Keep Coming Back
Clients in treatment constantly complain about the repetitiveness of treatment programming. Even post-treatment people attending 12-step meetings will whine about “hearing the same stuff over and over again.” In fact, the “boredom” or “repetition” factor is ready-made defense mechanism (elaborate excuse) to not pay attention, not go, not engage.
But there is more to it than that. Recovering persons seem to think that information can be presented once, and that is all they need to be prepared to move along with recovery! Who hasn’t heard, “Hey, I got this!!!”
Nothing could be further from the truth. But how can you get through to these typically stubborn and “too smart for their own good” addicts and alcoholics?
One way is to relate new concepts to ordinary things they already understand. For example, most people are familiar with basketball, free throws and jump shots. But what they aren’t familiar with is “cognitive restructuring”, and its importance to them getting, and staying, in recovery!
How can we explain “cognitive restructuring” (changing how we think) in a way that is understandable and memorable? And why is it that no addict stays clean and sober over the long-run simply by reading about the disease of addiction? Because….PRACTICE! It is not enough to learn about recovery and addiction academically!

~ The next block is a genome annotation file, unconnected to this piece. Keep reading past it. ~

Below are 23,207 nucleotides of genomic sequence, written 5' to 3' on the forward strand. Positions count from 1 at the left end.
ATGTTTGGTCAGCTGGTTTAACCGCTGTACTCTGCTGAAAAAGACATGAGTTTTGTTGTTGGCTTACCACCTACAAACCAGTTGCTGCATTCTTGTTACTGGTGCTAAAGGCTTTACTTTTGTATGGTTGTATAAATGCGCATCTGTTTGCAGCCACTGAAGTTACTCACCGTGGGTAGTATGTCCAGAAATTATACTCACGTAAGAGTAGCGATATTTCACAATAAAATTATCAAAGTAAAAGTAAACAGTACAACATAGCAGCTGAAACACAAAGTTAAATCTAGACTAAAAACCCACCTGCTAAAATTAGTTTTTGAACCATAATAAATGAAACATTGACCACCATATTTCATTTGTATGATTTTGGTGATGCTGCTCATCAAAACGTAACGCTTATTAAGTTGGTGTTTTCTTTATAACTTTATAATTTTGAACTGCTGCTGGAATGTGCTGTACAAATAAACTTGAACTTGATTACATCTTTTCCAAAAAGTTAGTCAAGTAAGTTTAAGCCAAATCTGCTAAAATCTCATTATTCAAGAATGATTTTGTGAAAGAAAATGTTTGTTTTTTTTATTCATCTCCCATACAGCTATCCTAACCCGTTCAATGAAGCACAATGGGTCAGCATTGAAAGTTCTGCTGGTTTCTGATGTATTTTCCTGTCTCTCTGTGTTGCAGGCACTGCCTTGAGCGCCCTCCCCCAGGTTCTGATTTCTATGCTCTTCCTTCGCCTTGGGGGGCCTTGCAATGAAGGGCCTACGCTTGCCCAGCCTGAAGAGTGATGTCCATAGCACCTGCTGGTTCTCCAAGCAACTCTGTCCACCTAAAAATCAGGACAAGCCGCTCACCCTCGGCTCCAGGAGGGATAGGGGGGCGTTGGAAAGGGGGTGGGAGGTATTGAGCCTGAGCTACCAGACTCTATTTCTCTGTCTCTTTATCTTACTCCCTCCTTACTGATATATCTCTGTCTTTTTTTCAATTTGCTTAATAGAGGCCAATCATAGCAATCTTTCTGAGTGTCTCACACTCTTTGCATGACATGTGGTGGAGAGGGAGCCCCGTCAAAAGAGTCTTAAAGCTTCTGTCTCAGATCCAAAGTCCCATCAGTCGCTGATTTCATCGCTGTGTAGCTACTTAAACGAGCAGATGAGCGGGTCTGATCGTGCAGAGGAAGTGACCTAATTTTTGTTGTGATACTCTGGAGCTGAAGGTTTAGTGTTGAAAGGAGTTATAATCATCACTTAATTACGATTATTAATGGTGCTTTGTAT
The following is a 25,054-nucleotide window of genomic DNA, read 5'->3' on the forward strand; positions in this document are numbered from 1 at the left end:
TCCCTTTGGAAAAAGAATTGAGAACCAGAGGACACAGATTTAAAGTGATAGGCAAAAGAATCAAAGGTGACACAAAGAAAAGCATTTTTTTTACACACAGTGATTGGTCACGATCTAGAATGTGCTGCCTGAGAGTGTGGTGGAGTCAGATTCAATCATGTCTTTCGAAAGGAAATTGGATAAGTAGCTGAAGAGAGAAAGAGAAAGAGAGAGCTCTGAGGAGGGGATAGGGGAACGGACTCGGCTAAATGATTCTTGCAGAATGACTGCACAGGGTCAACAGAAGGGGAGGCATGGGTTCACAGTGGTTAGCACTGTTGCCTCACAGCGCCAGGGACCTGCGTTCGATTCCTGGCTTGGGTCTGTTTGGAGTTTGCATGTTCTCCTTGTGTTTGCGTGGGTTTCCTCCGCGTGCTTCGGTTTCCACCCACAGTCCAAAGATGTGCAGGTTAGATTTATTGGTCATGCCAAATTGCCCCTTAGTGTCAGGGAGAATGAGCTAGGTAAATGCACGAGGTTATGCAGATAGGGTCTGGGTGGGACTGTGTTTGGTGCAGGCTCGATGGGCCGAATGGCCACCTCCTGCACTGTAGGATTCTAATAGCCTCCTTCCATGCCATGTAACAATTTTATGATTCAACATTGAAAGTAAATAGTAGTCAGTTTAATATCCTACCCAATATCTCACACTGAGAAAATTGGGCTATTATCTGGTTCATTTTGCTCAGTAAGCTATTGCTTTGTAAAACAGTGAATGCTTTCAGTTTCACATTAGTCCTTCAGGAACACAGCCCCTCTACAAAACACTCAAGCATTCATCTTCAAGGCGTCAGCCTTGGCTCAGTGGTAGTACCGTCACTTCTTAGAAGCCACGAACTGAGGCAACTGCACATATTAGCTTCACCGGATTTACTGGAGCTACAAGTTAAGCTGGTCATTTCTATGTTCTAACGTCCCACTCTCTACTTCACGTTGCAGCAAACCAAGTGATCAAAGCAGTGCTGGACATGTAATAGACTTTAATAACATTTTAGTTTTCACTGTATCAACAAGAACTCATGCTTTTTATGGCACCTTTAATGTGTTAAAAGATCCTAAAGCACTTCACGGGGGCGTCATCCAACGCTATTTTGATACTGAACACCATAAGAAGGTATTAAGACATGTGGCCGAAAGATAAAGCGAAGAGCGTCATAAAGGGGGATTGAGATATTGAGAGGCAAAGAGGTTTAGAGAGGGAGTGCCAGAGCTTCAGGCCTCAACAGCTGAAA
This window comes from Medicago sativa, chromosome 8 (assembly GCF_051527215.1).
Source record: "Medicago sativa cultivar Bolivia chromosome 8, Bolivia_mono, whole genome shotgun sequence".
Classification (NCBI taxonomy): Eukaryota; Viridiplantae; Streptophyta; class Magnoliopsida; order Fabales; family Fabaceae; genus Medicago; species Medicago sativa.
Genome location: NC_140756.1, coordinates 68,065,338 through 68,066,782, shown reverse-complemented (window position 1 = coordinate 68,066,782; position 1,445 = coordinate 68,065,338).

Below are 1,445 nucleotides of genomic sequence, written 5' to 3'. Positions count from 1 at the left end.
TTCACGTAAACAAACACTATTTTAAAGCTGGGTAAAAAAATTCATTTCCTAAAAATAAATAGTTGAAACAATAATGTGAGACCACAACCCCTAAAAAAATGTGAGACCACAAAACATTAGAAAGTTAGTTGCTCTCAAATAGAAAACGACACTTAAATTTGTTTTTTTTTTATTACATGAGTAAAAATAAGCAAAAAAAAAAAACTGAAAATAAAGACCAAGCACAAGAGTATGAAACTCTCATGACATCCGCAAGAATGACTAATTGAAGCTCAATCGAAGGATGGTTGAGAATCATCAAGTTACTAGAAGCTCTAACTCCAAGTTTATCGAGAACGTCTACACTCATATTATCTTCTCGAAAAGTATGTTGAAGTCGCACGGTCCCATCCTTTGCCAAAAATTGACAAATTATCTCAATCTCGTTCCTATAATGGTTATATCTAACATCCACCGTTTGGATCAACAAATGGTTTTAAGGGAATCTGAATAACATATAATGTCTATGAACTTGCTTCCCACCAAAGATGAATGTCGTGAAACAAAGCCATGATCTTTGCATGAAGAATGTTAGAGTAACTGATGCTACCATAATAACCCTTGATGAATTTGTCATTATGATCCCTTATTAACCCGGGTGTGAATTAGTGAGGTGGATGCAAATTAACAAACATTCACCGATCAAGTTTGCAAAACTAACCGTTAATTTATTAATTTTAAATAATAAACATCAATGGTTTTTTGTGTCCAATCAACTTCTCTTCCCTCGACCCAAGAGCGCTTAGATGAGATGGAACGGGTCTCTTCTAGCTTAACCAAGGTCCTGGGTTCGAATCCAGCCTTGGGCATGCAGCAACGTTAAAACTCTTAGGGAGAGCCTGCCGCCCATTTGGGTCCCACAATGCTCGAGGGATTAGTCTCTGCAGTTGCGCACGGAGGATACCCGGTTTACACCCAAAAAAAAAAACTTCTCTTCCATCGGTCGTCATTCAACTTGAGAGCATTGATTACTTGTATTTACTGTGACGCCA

Learning a new skill in a sport is analogous to working a program of recovery. How is that, you may ask?
Well, I can tell you exactly how to shoot a free throw or jump shot. I can give you fancy diagrams videos, even a manual!
You might even read the whole manual, but despite doing that, I guarantee that you will shoot an extremely low percentage in your first attempts. Why? Because applying new knowledge, or learning how to change old habits and thought processes is difficult and it takes practice. Lots of it. Over time.
And by the way, practice is best augmented by a coach who guides your progress and helps you to see where you need improvement.
Start thinking about addiction in new ways. How would you unlearn a sloppy, two-handed chest shot and replace it with a beautifully fluid jump shot? Instruction, coaching, practice, more coaching, practice, more instruction, more practice, more coaching, practice, practice, practice! You would also learn about the principles of basketball, study how the NBA legends have done it, and then practice some more!
Recovery is about unlearning the old, automatic ways of living and being, with ways that have been proven to be much more successful. It takes courage and commitment to make change. And to improve.
Remember, when I become aware that I’m not getting enough arc on the ball because I’m failing to bend my knees, or follow through with my shooting hand, I can make the corrections, even though it won’t be comfortable at first. My shooting percentage might even go down temporarily. But my ultimate success will depend upon my commitment to practicing that new shooting technique (new thoughts, attitudes, behaviors) and in my willingness to ask for, and accept, coaching (help from sober friends, a sponsor, counselor, etc.)
Get yourself, your clients, sponsees, peers, family and friends into the big leagues.